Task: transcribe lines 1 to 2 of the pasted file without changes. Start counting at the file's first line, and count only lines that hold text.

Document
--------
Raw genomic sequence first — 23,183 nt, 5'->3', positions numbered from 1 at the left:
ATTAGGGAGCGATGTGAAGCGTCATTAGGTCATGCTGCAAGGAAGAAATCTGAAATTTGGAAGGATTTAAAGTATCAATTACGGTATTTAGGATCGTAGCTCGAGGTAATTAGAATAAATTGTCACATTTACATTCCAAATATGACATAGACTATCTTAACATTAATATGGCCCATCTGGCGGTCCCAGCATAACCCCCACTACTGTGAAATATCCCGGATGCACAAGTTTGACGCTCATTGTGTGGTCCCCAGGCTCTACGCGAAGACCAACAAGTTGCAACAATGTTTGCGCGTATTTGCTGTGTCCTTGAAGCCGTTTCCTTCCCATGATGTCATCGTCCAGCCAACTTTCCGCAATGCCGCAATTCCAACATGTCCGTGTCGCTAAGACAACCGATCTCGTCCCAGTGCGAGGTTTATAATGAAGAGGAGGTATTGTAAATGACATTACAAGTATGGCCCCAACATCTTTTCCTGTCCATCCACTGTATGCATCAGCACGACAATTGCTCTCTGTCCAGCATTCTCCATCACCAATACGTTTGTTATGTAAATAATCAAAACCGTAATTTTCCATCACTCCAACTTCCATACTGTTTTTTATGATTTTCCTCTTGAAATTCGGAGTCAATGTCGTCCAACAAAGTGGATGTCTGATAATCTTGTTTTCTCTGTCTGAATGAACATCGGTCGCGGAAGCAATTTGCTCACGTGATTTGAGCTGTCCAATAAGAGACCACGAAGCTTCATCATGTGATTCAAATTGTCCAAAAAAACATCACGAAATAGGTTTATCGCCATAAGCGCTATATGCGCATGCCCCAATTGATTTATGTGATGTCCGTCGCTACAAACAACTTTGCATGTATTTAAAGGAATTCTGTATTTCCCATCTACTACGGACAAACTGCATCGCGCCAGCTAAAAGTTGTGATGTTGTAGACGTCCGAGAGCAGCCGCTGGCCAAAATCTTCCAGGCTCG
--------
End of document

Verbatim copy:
Raw genomic sequence first — 23,183 nt, 5'->3', positions numbered from 1 at the left:
ATTAGGGAGCGATGTGAAGCGTCATTAGGTCATGCTGCAAGGAAGAAATCTGAAATTTGGAAGGATTTAAAGTATCAATTACGGTATTTAGGATCGTAGCTCGAGGTAATTAGAATAAATTGTCACATTTACATTCCAAATATGACATAGACTATCTTAACATTAATATGGCCCATCTGGCGGTCCCAGCATAACCCCCACTACTGTGAAATATCCCGGATGCACAAGTTTGACGCTCATTGTGTGGTCCCCAGGCTCTACGCGAAGACCAACAAGTTGCAACAATGTTTGCGCGTATTTGCTGTGTCCTTGAAGCCGTTTCCTTCCCATGATGTCATCGTCCAGCCAACTTTCCGCAATGCCGCAATTCCAACATGTCCGTGTCGCTAAGACAACCGATCTCGTCCCAGTGCGAGGTTTATAATGAAGAGGAGGTATTGTAAATGACATTACAAGTATGGCCCCAACATCTTTTCCTGTCCATCCACTGTATGCATCAGCACGACAATTGCTCTCTGTCCAGCATTCTCCATCACCAATACGTTTGTTATGTAAATAATCAAAACCGTAATTTTCCATCACTCCAACTTCCATACTGTTTTTTATGATTTTCCTCTTGAAATTCGGAGTCAATGTCGTCCAACAAAGTGGATGTCTGATAATCTTGTTTTCTCTGTCTGAATGAACATCGGTCGCGGAAGCAATTTGCTCACGTGATTTGAGCTGTCCAATAAGAGACCACGAAGCTTCATCATGTGATTCAAATTGTCCAAAAAAACATCACGAAATAGGTTTATCGCCATAAGCGCTATATGCGCATGCCCCAATTGATTTATGTGATGTCCGTCGCTACAAACAACTTTGCATGTATTTAAAGGAATTCTGTATTTCCCATCTACTACGGACAAACTGCATCGCGCCAGCTAAAAGTTGTGATGTTGTAGACGTCCGAGAGCAGCCGCTGGCCAAAATCTTCCAGGCTCG